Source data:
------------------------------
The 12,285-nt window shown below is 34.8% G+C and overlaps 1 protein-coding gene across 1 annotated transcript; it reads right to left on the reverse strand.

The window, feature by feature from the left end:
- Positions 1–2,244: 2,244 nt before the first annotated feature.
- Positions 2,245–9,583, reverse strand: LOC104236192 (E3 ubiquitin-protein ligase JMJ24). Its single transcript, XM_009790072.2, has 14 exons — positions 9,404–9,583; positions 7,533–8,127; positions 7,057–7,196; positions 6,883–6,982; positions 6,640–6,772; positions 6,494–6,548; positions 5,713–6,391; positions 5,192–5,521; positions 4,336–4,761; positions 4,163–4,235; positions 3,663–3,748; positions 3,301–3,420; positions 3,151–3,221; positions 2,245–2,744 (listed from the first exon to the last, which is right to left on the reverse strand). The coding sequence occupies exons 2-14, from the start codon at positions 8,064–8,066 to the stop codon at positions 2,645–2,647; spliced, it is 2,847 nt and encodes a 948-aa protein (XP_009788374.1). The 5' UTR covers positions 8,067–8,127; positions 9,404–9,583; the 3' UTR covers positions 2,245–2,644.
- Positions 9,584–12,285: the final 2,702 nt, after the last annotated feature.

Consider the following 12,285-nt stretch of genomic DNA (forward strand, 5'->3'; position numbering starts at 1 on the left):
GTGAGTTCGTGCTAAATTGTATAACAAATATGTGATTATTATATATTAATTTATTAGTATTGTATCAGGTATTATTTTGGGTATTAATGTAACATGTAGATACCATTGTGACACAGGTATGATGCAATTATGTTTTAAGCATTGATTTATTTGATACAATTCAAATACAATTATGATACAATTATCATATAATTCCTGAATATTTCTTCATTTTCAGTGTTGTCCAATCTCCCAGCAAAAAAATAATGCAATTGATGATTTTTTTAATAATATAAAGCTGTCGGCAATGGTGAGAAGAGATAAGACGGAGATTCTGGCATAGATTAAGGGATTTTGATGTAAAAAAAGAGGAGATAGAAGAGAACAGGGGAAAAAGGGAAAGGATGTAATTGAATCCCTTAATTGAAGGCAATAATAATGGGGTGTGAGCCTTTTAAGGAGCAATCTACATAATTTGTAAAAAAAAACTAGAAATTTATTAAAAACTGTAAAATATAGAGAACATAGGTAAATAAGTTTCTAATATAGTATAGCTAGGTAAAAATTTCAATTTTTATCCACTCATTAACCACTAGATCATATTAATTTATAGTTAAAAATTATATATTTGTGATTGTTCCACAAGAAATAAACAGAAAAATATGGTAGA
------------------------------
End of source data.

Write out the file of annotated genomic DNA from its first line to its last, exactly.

The 12,285-nt window shown below is 34.8% G+C and overlaps 1 protein-coding gene across 1 annotated transcript; it reads right to left on the reverse strand.

The window, feature by feature from the left end:
- Positions 1–2,244: 2,244 nt before the first annotated feature.
- Positions 2,245–9,583, reverse strand: LOC104236192 (E3 ubiquitin-protein ligase JMJ24). Its single transcript, XM_009790072.2, has 14 exons — positions 9,404–9,583; positions 7,533–8,127; positions 7,057–7,196; positions 6,883–6,982; positions 6,640–6,772; positions 6,494–6,548; positions 5,713–6,391; positions 5,192–5,521; positions 4,336–4,761; positions 4,163–4,235; positions 3,663–3,748; positions 3,301–3,420; positions 3,151–3,221; positions 2,245–2,744 (listed from the first exon to the last, which is right to left on the reverse strand). The coding sequence occupies exons 2-14, from the start codon at positions 8,064–8,066 to the stop codon at positions 2,645–2,647; spliced, it is 2,847 nt and encodes a 948-aa protein (XP_009788374.1). The 5' UTR covers positions 8,067–8,127; positions 9,404–9,583; the 3' UTR covers positions 2,245–2,644.
- Positions 9,584–12,285: the final 2,702 nt, after the last annotated feature.

Consider the following 12,285-nt stretch of genomic DNA (forward strand, 5'->3'; position numbering starts at 1 on the left):
GTGAGTTCGTGCTAAATTGTATAACAAATATGTGATTATTATATATTAATTTATTAGTATTGTATCAGGTATTATTTTGGGTATTAATGTAACATGTAGATACCATTGTGACACAGGTATGATGCAATTATGTTTTAAGCATTGATTTATTTGATACAATTCAAATACAATTATGATACAATTATCATATAATTCCTGAATATTTCTTCATTTTCAGTGTTGTCCAATCTCCCAGCAAAAAAATAATGCAATTGATGATTTTTTTAATAATATAAAGCTGTCGGCAATGGTGAGAAGAGATAAGACGGAGATTCTGGCATAGATTAAGGGATTTTGATGTAAAAAAAGAGGAGATAGAAGAGAACAGGGGAAAAAGGGAAAGGATGTAATTGAATCCCTTAATTGAAGGCAATAATAATGGGGTGTGAGCCTTTTAAGGAGCAATCTACATAATTTGTAAAAAAAAACTAGAAATTTATTAAAAACTGTAAAATATAGAGAACATAGGTAAATAAGTTTCTAATATAGTATAGCTAGGTAAAAATTTCAATTTTTATCCACTCATTAACCACTAGATCATATTAATTTATAGTTAAAAATTATATATTTGTGATTGTTCCACAAGAAATAAACAGAAAAATATGGTAGA